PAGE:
author = "Donna Fitzsimons and Deirdre Mullan and Julie Wilson and B Conway and B Corcoran and M Dempster and J Gamble and C Stewart and S Rafferty and M McMahon and J MacMahon and P Mulholland and P Stockdale and E Chew and L Hanna and J Brown and G Ferguson and D Fogarty",
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    Fitzsimons, D, Mullan, D, Wilson, J, Conway, B, Corcoran, B, Dempster, M, Gamble, J, Stewart, C, Rafferty, S, McMahon, M, MacMahon, J, Mulholland, P, Stockdale, P, Chew, E, Hanna, L, Brown, J, Ferguson, G & Fogarty, D 2007, 'The challenge of patients’unmet palliative care needs in the final stages of chronic illness.', Palliative Medicine, vol. 21, no. 4, pp. 313-322. https://doi.org/10.1177/0269216307077711

    The challenge of patients’unmet palliative care needs in the final stages of chronic illness. / Fitzsimons, Donna; Mullan, Deirdre; Wilson, Julie; Conway, B; Corcoran, B; Dempster, M; Gamble, J; Stewart, C; Rafferty, S; McMahon, M; MacMahon, J; Mulholland, P; Stockdale, P; Chew, E; Hanna, L; Brown, J; Ferguson, G; Fogarty, D.

    In: Palliative Medicine, Vol. 21, No. 4, 06.2007, p. 313-322.

    Research output: Contribution to journalArticle

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    T1 - The challenge of patients’unmet palliative care needs in the final stages of chronic illness.

    AU - Fitzsimons, Donna

    AU - Mullan, Deirdre

    AU - Wilson, Julie

    AU - Conway, B

    AU - Corcoran, B

    AU - Dempster, M

    AU - Gamble, J

    AU - Stewart, C

    AU - Rafferty, S

    AU - McMahon, M

    AU - MacMahon, J

    AU - Mulholland, P

    AU - Stockdale, P

    AU - Chew, E

    AU - Hanna, L

    AU - Brown, J

    AU - Ferguson, G

    AU - Fogarty, D

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    N2 - There is consensus in the literature that the end of life care for patients with chronic illness is suboptimal, but research on the specific needs of this population is limited. Aim : This study aimed to use a mixed methodology and case study approach to explore the palliative care needs of patients with a non-cancer diagnosis from the perspectives of the patient, their significant other and the clinical team responsible for their care. Patients (n = 18) had a diagnosis of either end-stage heart failure, renal failure or respiratory disease. Methods : The Short Form 36 and Hospital and Anxiety and Depression Questionnaire were completed by all patients. Unstructured interviews were (n = 35) were conducted separately with each patient and then their significant other. These were followed by a focus group discussion (n = 18) with the multiprofessional clinical team. Quantitative data were analysed using simple descriptive statistics and simple descriptive statistics. All qualitative data were taped, transcribed and analysed using Colaizzi's approach to qualitative analysis. Findings : Deteriorating health status was the central theme derived from this analysis. It led to decreased independence, social isolation and family burden. These problems were mitigated by the limited resources at the individual's disposal and the availability of support from hospital and community services. Generally resources and support were perceived as lacking. All participants in this study expressed concerns regarding the patients' future and some patients described feelings of depression or acceptance of the inevitability of imminent death. Conclusion : Patients dying from chronic illness in this study had many concerns and unmet clinical needs. Care teams were frustrated by the lack of resources available to them and admitted they were ill-equipped to provide for the individual's holistic needs. Some clinicians described difficulty in talking openly with the patient and family regarding the palliative nature of their treatment. An earlier and more effective implementation of the palliative care approach is necessary if the needs of patients in the final stages of chronic illness are to be adequately addressed.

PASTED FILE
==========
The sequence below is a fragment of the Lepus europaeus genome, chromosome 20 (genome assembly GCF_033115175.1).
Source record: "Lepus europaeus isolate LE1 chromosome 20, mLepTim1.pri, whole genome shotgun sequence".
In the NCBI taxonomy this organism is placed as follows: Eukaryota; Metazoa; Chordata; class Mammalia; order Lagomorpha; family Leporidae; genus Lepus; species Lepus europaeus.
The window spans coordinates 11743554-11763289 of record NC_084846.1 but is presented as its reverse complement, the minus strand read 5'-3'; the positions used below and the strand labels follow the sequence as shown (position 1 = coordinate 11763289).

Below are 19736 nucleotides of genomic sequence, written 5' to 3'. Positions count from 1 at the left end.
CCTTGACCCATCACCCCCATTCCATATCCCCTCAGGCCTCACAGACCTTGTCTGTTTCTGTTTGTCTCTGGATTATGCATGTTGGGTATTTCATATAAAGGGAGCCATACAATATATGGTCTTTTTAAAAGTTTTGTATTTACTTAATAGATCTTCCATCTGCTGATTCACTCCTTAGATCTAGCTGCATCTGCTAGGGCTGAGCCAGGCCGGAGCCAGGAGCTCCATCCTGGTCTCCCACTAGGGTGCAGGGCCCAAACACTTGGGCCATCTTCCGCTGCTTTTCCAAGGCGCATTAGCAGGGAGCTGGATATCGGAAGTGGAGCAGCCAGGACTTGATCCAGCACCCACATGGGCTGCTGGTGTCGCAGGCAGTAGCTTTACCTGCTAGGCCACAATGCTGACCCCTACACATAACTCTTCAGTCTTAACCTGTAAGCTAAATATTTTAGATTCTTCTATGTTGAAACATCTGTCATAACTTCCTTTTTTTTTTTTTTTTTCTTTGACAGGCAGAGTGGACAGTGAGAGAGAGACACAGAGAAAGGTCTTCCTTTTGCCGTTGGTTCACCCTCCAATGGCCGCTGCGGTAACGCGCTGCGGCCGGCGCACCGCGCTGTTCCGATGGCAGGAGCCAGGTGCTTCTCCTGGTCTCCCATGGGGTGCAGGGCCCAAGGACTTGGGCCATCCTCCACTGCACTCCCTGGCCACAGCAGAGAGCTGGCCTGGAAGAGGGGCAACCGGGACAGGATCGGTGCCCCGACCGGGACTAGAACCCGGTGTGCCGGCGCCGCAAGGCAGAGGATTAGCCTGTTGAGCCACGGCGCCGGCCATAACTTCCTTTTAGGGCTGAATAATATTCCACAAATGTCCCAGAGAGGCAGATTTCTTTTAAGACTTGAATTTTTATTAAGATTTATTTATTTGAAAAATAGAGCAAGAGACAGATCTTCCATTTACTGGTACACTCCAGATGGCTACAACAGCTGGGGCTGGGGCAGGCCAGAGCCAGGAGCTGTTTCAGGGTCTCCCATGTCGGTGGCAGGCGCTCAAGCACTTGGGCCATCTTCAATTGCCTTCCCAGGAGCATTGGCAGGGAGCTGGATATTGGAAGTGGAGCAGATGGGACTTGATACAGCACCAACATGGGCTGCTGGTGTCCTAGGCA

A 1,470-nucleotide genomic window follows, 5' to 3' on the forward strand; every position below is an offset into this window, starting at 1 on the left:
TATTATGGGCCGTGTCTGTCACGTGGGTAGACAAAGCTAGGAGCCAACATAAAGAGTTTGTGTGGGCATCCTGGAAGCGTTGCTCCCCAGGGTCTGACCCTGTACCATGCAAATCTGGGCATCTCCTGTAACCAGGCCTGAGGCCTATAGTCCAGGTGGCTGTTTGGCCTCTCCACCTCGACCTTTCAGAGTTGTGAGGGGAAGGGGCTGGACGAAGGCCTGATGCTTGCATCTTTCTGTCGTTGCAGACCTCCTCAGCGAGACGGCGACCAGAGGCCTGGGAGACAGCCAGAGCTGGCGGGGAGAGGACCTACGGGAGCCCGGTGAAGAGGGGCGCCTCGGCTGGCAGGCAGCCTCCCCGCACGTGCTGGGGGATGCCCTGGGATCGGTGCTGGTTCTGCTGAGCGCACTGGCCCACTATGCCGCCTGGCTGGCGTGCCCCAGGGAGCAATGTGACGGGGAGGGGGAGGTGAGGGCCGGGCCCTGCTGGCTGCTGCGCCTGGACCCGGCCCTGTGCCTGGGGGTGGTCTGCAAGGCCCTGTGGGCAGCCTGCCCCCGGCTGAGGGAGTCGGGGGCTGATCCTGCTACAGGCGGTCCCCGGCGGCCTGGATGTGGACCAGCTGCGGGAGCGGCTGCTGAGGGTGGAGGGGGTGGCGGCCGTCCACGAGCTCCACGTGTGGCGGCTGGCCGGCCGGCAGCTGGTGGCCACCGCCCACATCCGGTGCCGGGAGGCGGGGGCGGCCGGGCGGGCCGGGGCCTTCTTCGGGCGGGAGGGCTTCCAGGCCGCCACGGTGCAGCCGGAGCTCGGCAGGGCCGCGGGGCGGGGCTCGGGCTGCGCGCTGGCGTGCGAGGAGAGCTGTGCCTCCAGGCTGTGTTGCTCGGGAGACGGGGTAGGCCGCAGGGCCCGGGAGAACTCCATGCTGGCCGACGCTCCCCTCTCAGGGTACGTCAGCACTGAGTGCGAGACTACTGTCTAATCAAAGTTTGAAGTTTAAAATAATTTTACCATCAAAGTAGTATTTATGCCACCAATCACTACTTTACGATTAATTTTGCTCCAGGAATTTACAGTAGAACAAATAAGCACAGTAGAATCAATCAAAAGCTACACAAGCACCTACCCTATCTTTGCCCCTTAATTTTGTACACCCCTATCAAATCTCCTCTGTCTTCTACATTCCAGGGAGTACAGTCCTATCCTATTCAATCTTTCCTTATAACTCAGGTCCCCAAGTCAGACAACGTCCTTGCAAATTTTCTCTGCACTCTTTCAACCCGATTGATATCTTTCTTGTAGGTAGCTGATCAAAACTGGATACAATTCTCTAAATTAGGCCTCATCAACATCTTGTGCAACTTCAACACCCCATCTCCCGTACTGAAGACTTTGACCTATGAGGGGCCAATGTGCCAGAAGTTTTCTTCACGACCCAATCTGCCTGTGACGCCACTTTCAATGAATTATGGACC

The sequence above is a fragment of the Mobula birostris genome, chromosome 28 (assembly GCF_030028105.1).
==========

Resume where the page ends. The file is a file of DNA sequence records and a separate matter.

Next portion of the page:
AB - There is consensus in the literature that the end of life care for patients with chronic illness is suboptimal, but research on the specific needs of this population is limited. Aim : This study aimed to use a mixed methodology and case study approach to explore the palliative care needs of patients with a non-cancer diagnosis from the perspectives of the patient, their significant other and the clinical team responsible for their care. Patients (n = 18) had a diagnosis of either end-stage heart failure, renal failure or respiratory disease. Methods : The Short Form 36 and Hospital and Anxiety and Depression Questionnaire were completed by all patients. Unstructured interviews were (n = 35) were conducted separately with each patient and then their significant other. These were followed by a focus group discussion (n = 18) with the multiprofessional clinical team. Quantitative data were analysed using simple descriptive statistics and simple descriptive statistics. All qualitative data were taped, transcribed and analysed using Colaizzi's approach to qualitative analysis. Findings : Deteriorating health status was the central theme derived from this analysis. It led to decreased independence, social isolation and family burden. These problems were mitigated by the limited resources at the individual's disposal and the availability of support from hospital and community services. Generally resources and support were perceived as lacking. All participants in this study expressed concerns regarding the patients' future and some patients described feelings of depression or acceptance of the inevitability of imminent death. Conclusion : Patients dying from chronic illness in this study had many concerns and unmet clinical needs. Care teams were frustrated by the lack of resources available to them and admitted they were ill-equipped to provide for the individual's holistic needs. Some clinicians described difficulty in talking openly with the patient and family regarding the palliative nature of their treatment. An earlier and more effective implementation of the palliative care approach is necessary if the needs of patients in the final stages of chronic illness are to be adequately addressed.